Volunteer Spotlight: Steve Myers

Posted by KristenM on October 24th, 2017
Man sitting on bench on beach

SERC volunteer Steve Myers sits at the SERC seining beach, where students from all over the Chesapeake wade into the water to search for fish. (Credit: Sara Richmond)

by Sara Richmond

After Steve Myers retired from a nearly 40-year career in information technology, he decided to try something different. Over the last two years, that “something different” has included teaching students how to use seining nets and paddle canoes, measuring trees at a stream restoration site, banding ospreys, and monitoring mangroves as a citizen science and education volunteer at the Smithsonian Environmental Research Center (SERC).

With SERC’s education program, Steve leads field trips with visiting students. “One of my favorite parts of volunteering is seeing the reaction on the kids’ faces when they experience something they’ve never done before, especially kids who have grown up in the city,” he says. “Seeing them hold a fish or a crab for a first time—that’s kind of neat.” Occasionally, the students also spot water snakes passing by the seining beach. Steve says some of the kids are tentative about being in the water when snakes are around, but they quickly learn that the snakes won’t bother them. Last year, students named one of the frequently visiting snakes “Bob.”

Some of the creatures they encounter are less welcoming. “We caught a fairly sizable blue crab in a net and it latched onto me and wouldn’t let go,” Steve recalls from a field trip last year. “Finally, one of the teachers helped me out. I was trying to act nonchalant about it, but it hurt!”

He admits that he was apprehensive about getting involved with the education program at first, as he did not have prior teaching experience. However, Steve says he’s learned something new with every field trip he assists with, and he encourages others who are considering volunteering to not be intimidated by the idea of teaching for the first time.

“If you like being outside, chances are you’re going to like being here,” he says. He also adds that volunteering has provided opportunities beyond his regular education and citizen science program responsibilities, such as attending lectures, getting to know SERC scientists, and participating in events like an osprey banding trip at Patuxent River Park.

When he’s not working with field trips, you can often find Steve helping scientists in the lab or forest. With SERC’s Stream Restoration Project, Steve is helping determine the impact of a recent restoration on Muddy Creek, a stream that runs through SERC’s campus. Before its restoration in early 2016, the stream had eroded to the point that its channel was several feet deep. When rain fell, instead of flowing onto the surrounding ground, or floodplain, as with healthy streams, excess water rushed towards the Bay, carving away the banks and carrying pollution with it. Even the nearby vegetation started to change, as plants and trees used to growing in the damp conditions of a healthy floodplain were replaced by those that prefer drier conditions. Now that the stream has been restored to its original depth, Steve and other citizen scientists are tracking how trees along its banks are faring by measuring their circumferences. In the nearly two years that the team has been monitoring them, they have noticed that some trees have gotten smaller from being rooted in waterlogged soil. Steve and the team continue to track the trees’ growth. Ultimately, their work will help determine which stream restoration strategies are most effective.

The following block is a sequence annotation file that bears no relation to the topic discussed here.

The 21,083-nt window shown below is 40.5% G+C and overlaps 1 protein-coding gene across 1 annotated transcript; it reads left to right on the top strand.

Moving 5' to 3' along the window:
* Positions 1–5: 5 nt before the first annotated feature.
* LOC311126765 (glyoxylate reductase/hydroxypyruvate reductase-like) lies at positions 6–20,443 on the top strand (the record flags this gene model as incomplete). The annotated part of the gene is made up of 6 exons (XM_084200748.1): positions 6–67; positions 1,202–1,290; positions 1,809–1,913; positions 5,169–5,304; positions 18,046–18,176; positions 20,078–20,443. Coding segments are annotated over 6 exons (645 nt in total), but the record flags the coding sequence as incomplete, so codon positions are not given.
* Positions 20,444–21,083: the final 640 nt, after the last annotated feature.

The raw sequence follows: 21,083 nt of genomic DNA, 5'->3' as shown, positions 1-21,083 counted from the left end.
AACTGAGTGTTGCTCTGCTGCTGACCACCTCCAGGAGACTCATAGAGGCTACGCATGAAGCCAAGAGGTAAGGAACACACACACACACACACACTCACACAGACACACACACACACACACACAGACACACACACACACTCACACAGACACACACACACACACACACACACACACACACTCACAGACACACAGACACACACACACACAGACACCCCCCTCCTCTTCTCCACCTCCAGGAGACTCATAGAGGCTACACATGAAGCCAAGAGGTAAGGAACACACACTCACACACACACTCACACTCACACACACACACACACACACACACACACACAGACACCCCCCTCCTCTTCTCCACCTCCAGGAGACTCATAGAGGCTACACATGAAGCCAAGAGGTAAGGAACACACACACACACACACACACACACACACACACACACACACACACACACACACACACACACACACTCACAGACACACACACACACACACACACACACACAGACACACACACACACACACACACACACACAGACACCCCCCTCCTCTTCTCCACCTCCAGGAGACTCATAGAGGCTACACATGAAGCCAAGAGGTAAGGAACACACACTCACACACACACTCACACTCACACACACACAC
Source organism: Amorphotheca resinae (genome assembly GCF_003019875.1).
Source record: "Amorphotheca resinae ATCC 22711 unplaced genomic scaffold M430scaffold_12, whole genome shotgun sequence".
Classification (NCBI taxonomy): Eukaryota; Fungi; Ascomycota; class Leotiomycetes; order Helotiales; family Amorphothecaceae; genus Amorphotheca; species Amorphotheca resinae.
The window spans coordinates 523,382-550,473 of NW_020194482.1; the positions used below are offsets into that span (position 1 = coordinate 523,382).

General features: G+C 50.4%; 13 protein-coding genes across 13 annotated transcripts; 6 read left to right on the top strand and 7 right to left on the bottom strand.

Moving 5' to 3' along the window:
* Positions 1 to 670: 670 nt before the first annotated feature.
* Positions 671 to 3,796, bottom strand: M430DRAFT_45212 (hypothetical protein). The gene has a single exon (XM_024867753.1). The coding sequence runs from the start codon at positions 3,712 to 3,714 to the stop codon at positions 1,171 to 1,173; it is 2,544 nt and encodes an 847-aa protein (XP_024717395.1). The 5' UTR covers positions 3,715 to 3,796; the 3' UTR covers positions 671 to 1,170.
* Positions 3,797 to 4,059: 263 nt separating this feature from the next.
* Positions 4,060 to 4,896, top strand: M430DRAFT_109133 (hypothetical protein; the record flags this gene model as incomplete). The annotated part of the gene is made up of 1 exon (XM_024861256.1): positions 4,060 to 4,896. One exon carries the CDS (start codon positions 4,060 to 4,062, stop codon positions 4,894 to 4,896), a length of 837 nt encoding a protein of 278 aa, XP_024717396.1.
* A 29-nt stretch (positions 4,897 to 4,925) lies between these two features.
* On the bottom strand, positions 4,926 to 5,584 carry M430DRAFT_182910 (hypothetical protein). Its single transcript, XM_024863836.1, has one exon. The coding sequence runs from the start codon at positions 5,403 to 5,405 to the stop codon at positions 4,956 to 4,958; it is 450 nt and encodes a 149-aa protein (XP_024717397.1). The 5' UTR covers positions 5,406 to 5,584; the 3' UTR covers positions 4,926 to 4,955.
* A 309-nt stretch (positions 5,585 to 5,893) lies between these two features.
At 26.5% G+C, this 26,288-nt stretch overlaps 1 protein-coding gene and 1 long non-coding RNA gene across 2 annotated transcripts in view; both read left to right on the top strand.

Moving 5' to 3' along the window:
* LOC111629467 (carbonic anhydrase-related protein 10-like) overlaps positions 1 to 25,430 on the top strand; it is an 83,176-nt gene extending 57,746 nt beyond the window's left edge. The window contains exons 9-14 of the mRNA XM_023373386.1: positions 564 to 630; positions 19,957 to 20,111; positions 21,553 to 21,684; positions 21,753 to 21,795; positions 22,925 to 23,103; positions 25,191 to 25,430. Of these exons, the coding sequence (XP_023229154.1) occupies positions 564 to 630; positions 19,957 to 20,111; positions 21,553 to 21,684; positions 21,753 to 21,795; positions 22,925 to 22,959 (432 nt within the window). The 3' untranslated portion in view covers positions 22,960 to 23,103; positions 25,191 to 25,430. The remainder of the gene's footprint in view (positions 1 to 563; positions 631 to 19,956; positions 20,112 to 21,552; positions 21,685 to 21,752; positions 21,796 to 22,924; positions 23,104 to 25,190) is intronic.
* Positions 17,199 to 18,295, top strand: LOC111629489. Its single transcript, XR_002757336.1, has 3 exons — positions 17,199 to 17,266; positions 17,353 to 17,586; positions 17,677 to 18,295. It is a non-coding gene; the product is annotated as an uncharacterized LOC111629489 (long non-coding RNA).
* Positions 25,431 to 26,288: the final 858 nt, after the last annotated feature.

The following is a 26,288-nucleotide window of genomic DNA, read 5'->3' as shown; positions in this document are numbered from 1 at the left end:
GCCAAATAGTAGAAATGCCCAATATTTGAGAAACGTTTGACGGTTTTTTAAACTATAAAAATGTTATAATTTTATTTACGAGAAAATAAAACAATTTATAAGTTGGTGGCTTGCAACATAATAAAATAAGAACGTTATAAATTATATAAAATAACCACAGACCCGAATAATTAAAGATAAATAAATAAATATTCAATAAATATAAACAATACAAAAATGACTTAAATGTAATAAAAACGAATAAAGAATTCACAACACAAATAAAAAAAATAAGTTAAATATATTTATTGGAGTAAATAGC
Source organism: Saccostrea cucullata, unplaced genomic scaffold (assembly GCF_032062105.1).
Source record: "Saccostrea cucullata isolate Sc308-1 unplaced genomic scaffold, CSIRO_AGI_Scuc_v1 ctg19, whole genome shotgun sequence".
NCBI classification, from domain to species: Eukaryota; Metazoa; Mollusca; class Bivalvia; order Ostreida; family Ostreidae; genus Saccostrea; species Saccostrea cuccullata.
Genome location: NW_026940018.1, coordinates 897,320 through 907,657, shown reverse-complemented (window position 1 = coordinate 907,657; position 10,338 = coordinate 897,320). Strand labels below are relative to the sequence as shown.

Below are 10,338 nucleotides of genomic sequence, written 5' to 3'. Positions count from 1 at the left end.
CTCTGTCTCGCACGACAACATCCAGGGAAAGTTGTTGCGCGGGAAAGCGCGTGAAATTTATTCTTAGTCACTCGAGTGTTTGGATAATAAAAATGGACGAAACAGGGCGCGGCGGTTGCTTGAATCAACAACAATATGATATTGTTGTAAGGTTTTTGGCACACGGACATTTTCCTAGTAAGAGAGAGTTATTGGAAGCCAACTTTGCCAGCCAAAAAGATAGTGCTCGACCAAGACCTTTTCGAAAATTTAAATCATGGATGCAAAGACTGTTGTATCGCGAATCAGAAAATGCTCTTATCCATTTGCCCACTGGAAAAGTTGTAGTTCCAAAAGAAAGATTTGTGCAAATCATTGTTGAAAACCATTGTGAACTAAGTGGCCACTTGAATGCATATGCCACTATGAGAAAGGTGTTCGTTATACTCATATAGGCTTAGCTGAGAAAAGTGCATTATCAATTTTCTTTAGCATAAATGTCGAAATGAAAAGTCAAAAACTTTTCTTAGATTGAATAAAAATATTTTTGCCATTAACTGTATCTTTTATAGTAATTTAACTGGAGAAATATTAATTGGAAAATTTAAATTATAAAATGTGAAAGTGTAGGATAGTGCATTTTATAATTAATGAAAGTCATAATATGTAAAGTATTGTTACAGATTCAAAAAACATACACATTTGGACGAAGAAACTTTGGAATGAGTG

Two men measuring a tree

As a citizen scientist, Steve Myers helps SERC technician Jay O’Neill measure tree growth at the Muddy Creek Stream Restoration project.

Steve is also helping with a second citizen science project: Mangroves and climate change. Mangrove plants are critical to tropical and subtropical coastal areas, protecting the shore from hurricanes and other adverse weather, sheltering fish and birds, providing food for marine life, and improving water quality. As Earth’s temperature warms, mangroves are migrating north, so SERC researchers want to understand how temperature changes and other conditions in their new homes may affect them. To find out, they planted mangroves from Florida, Baja California, and Panama in chambers in SERC’s Mathias Lab that simulate temperate and tropical environments. As some mangroves experience freezing temperatures similar to what they may encounter as they leave their tropical habitats, Steve helps collect data to determine how different species of mangroves react. The project will also provide researchers with a better idea of how far north mangroves can spread.

Steve hopes that students and other visitors leave SERC with a clearer understanding of how everything in nature is tied together. “You can’t alter one thing without having an impact on something else,” he says. “In the past, humans haven’t done a very good job of managing those relationships, so it’s even more important that we manage them now.”

Want to join the team? Contact Karen McDonald (Education) or Alison Cawood (Citizen Science).

 

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